# -ide and -ate, how do you know which one to use?

Nov 8, 2015

-ide: used when the anion is monoatomic.
-ate: used when the anion is polyatomic (but still depends on the oxidation state of the ion)

#### Explanation:

In naming ionic compounds, the name of the metal cation (positively charged) usually goes first followed by the name of the nonmetal anion (negatively charged).

The suffix -ide is only used if the nonmetal anion is monoatomic (meaning one atom).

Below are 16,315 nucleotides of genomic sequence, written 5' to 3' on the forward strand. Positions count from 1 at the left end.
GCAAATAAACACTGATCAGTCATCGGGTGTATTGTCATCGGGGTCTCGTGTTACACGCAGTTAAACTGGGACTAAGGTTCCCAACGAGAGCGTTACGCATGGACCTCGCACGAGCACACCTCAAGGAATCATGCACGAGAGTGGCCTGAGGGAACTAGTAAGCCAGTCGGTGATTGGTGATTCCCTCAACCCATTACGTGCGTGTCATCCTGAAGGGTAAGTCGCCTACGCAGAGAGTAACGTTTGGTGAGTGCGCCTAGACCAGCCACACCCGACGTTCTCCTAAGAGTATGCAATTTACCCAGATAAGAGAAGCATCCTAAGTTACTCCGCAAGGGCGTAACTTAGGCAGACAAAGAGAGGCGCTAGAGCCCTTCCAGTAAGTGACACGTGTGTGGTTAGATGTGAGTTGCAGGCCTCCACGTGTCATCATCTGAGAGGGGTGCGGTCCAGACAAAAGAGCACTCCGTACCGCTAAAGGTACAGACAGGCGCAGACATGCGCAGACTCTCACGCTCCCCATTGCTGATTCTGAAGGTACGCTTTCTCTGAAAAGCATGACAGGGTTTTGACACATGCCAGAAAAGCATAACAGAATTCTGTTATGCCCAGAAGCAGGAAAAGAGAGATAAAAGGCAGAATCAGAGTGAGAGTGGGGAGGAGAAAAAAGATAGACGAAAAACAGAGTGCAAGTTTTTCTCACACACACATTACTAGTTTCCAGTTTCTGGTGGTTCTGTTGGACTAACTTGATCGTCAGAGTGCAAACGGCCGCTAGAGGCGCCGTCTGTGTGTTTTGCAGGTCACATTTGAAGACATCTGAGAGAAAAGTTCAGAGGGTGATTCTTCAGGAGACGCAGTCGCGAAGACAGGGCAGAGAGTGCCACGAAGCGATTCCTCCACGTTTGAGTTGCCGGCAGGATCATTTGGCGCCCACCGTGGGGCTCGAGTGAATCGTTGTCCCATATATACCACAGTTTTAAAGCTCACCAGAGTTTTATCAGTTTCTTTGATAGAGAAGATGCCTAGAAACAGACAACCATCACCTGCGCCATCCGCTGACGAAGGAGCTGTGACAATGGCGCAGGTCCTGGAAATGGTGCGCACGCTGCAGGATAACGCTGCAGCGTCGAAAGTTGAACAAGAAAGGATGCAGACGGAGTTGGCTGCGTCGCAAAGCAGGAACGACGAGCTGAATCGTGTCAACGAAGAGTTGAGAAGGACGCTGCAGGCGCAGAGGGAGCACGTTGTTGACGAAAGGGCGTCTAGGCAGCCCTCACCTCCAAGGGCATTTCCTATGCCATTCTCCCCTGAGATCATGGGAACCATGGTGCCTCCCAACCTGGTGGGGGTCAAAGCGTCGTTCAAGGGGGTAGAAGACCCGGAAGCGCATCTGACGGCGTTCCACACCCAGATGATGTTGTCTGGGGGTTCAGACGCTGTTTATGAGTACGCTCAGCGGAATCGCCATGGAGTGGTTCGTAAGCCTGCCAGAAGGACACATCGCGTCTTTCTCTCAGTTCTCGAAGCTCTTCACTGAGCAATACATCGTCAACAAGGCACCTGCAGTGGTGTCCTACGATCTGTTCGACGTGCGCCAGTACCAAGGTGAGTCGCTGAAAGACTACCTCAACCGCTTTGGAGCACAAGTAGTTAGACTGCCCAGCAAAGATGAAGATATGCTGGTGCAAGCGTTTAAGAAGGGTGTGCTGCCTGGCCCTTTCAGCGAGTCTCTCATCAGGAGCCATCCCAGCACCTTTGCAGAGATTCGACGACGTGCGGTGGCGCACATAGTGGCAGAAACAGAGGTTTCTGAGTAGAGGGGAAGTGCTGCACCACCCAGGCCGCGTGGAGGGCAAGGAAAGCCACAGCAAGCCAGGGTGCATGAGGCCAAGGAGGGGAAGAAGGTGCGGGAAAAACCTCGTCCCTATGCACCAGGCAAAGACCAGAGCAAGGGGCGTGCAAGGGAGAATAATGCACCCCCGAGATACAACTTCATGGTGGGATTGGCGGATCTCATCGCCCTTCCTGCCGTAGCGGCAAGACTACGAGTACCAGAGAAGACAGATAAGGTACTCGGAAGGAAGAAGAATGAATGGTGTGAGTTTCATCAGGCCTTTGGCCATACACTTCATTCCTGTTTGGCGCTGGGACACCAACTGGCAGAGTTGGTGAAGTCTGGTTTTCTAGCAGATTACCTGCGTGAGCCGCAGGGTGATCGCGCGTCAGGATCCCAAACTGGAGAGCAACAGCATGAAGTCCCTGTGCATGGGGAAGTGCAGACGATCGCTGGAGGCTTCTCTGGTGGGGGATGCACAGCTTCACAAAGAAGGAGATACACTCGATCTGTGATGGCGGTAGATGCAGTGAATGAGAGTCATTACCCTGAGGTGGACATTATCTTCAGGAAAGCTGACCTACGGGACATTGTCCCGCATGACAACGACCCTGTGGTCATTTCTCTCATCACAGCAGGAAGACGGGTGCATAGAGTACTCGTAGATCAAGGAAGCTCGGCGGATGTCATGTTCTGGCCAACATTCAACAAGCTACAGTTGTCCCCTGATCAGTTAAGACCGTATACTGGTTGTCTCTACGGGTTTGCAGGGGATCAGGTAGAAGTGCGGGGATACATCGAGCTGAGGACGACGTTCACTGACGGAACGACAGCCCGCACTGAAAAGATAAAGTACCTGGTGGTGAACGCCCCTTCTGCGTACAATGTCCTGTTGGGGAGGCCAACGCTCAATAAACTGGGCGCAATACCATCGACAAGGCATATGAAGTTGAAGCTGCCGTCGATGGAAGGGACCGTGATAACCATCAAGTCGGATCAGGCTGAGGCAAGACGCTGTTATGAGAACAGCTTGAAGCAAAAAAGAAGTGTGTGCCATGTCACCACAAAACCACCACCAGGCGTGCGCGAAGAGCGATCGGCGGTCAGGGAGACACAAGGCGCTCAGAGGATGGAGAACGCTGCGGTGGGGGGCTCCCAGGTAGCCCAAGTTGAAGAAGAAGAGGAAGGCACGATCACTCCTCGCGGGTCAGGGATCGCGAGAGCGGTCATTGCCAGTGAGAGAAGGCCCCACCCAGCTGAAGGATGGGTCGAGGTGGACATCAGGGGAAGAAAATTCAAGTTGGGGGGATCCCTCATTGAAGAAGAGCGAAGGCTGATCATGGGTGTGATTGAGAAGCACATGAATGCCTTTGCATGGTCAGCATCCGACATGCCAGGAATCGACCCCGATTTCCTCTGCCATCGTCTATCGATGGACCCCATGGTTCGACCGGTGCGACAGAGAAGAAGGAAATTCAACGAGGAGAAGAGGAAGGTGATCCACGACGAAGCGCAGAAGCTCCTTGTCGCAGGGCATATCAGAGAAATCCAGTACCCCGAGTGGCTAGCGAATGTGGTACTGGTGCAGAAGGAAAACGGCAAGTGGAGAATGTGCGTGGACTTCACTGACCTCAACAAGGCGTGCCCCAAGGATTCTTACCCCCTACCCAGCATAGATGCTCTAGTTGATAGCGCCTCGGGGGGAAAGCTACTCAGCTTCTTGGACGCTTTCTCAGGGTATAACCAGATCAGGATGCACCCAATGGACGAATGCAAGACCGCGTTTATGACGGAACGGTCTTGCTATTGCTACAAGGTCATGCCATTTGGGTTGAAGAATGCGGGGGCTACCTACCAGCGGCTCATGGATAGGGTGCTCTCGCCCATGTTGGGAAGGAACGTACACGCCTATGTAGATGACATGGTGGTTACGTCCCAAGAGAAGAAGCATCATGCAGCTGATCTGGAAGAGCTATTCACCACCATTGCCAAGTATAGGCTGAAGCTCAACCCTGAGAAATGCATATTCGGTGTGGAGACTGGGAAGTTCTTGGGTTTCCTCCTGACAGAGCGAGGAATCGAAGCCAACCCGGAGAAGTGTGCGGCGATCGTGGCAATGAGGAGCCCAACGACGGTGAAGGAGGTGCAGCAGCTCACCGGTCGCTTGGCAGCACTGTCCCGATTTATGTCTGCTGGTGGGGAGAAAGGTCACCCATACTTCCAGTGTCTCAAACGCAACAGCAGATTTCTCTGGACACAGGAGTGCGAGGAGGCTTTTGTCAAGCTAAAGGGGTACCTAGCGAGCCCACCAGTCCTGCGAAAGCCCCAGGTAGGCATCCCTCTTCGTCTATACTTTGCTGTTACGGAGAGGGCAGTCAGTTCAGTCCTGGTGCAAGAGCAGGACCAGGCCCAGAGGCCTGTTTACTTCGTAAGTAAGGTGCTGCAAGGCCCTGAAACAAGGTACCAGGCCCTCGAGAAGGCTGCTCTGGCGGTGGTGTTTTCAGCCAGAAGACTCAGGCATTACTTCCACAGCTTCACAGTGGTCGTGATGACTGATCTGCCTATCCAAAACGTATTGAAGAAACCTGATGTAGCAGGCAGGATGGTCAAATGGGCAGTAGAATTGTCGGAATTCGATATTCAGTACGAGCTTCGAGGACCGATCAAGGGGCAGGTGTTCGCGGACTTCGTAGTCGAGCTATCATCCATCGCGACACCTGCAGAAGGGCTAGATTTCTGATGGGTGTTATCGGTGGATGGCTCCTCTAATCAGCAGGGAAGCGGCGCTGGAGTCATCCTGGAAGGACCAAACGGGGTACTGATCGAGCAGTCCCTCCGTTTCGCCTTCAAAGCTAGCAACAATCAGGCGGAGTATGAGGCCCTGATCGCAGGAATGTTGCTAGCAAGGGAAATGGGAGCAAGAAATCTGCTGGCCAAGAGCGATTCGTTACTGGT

e.g. chloride ($C {l}^{\text{1-}}$); bromide ($B {r}^{\text{1-}}$); iodide (${I}^{\text{1-}}$); fluoride (${F}^{\text{1-}}$); hydride (${H}^{\text{1-}}$); oxide (${O}^{\text{2-}}$)

Notable exceptions to the above rule are the hydroxide ($O {H}^{\text{-1}}$) and cyanide ($C {N}^{\text{1-}}$) ions as they were assumed to be monoatomic ions when they were first discovered.

The use of the suffix -ate, on the other hand, is not that simple. The metal anion must be (1) polyatomic (meaning many atoms) and (2) must satisfy the required oxidation state.

As seen in the image above suggests, the use of the suffix -ate versus the use of the suffix -ite is self-evident.